I have always been a big fan of Stuart Lancaster and his England regime, although I must admit my support has wavered on occasion.
There have been times where his selection policies have left me somewhat frustrated, as defensively sound players were selected over those who offered a bit of magic. Equally, his decision not to select Steffon Armitage and Nick Abendanon at first left me somewhat bewildered that he didn’t seem to be doing everything in his power to challenge for the Rugby World Cup.
However, my opinion on this stance has since changed, as my respect for Lancaster and his current crop of players has soared in recent weeks. The reason for this you ask? Well it is largely down to former England’s World Cup winning coach Sir Clive Woodward.
It was during a recent holiday that I finally had chance to read Sir Clive’s book about his preparation for, and ultimate victory in the 2003 Rugby World Cup. Not only did the book provide a great insight into the sheer amount of preparation that went into that World Cup victory, but it also helped give me a new understanding of Stuart Lancaster’s approach to the 2015 World Cup.
In the book Sir Clive describes the level of preparation he went to in the build up to the tournament which included him flying out to Israel to meet graphologist Yehuda Shinar (an expert in mental preparation) and an insistence on ensuring a legal representative travelled with the team to Australia (which proved to be a key feature in the tournament).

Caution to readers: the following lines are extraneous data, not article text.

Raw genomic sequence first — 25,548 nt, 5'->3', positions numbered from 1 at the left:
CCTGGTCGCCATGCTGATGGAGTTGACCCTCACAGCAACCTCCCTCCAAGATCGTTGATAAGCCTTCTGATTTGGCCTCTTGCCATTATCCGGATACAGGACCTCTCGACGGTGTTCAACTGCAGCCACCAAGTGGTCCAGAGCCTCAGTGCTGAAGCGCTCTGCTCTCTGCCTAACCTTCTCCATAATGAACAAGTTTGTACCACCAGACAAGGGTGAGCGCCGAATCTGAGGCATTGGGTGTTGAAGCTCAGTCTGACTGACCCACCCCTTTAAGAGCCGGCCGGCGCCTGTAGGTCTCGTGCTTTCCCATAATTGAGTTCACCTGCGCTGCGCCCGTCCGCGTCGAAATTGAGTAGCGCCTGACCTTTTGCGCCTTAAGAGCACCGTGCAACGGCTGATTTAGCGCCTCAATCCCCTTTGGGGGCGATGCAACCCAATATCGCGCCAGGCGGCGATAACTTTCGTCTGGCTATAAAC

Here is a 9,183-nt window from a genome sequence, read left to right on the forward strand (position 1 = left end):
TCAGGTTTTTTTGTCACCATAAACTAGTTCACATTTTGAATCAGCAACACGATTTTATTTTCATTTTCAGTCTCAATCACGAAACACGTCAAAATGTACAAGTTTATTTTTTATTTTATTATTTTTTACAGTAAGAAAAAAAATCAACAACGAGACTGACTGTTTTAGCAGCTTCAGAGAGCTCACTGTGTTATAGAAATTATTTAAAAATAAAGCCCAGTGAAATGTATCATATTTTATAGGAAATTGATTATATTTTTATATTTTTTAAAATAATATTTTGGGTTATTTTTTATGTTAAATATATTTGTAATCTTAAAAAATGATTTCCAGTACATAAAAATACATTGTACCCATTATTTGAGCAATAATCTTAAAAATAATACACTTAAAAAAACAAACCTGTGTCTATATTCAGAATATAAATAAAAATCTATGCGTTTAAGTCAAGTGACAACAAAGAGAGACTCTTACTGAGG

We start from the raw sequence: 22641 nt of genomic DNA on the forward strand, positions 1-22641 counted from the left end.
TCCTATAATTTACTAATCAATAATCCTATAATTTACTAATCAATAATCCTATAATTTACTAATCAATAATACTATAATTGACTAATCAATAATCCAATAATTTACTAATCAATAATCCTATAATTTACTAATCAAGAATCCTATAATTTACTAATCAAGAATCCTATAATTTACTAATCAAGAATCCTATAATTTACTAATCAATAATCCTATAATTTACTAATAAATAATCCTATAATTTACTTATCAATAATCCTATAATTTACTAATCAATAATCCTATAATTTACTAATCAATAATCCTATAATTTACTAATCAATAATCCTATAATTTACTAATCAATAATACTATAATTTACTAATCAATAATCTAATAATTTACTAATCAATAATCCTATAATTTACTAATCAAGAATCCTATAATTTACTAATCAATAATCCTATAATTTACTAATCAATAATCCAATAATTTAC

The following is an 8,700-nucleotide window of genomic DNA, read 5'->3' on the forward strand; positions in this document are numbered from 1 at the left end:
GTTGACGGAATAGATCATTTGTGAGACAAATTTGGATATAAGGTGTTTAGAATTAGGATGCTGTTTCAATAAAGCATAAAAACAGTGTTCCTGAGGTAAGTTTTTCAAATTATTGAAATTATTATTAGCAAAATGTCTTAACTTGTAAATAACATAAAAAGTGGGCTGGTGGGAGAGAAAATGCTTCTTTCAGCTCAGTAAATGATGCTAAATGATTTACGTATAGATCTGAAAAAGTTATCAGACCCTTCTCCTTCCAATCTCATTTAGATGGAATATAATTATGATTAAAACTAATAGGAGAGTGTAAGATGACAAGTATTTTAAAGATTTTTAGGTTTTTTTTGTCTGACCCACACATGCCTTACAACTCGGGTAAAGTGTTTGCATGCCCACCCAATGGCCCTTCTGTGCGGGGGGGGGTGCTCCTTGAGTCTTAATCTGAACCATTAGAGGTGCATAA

It was this level of detail and analysis that eventually led to England’s greatest rugby moment back in 2003, and it was Sir Clive’s book that opened my eyes to the level of preparation Stuart Lancaster and his coaching team are applying to the latest England side. Every single thing he does is perfectly calculated with an exact purpose in mind.
To that end it becomes apparent that the likes of Abendanon and Armitage have not been included for fear of how they may disrupt the squad. This was a key focus for Woodward when he took over as England coach as he attempted to rid the side of disruptive influences (just see what happened in 2011).
We saw further evidence of Lancaster’s meticulous preparation during the Six Nations when he had loud speakers installed at the England training camp at Pennyhill Park in a bid to emulate the noise created at the Millennium Stadium. Whilst much of this preparation will go unnoticed, it is not to be easily dismissed.
Now I’m not saying that Lancaster is going to lead England to another World Cup triumph, however I do feel that should England make it into the quarters/semis, fans should know that it wasn’t through a lack of preparation. English fans need to be realistic in their expectations for what is a very young team still, and know that Lancaster is the right man to lead them forward after the World Cup.